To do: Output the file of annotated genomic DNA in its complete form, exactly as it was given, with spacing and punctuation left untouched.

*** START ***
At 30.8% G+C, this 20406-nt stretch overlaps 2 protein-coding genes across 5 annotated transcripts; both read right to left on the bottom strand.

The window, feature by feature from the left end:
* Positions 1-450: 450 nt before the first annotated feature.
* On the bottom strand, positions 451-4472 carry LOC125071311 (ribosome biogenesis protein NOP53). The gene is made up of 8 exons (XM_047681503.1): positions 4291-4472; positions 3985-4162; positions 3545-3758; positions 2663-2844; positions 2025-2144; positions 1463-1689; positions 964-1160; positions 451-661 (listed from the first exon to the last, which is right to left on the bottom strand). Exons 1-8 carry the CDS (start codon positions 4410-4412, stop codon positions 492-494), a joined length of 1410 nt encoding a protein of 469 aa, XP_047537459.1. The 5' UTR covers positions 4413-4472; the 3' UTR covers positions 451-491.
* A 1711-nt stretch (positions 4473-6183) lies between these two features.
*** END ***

At 30.8% G+C, this 20406-nt stretch overlaps 2 protein-coding genes across 5 annotated transcripts; both read right to left on the bottom strand.

The window, feature by feature from the left end:
* Positions 1-450: 450 nt before the first annotated feature.
* On the bottom strand, positions 451-4472 carry LOC125071311 (ribosome biogenesis protein NOP53). The gene is made up of 8 exons (XM_047681503.1): positions 4291-4472; positions 3985-4162; positions 3545-3758; positions 2663-2844; positions 2025-2144; positions 1463-1689; positions 964-1160; positions 451-661 (listed from the first exon to the last, which is right to left on the bottom strand). Exons 1-8 carry the CDS (start codon positions 4410-4412, stop codon positions 492-494), a joined length of 1410 nt encoding a protein of 469 aa, XP_047537459.1. The 5' UTR covers positions 4413-4472; the 3' UTR covers positions 451-491.
* A 1711-nt stretch (positions 4473-6183) lies between these two features.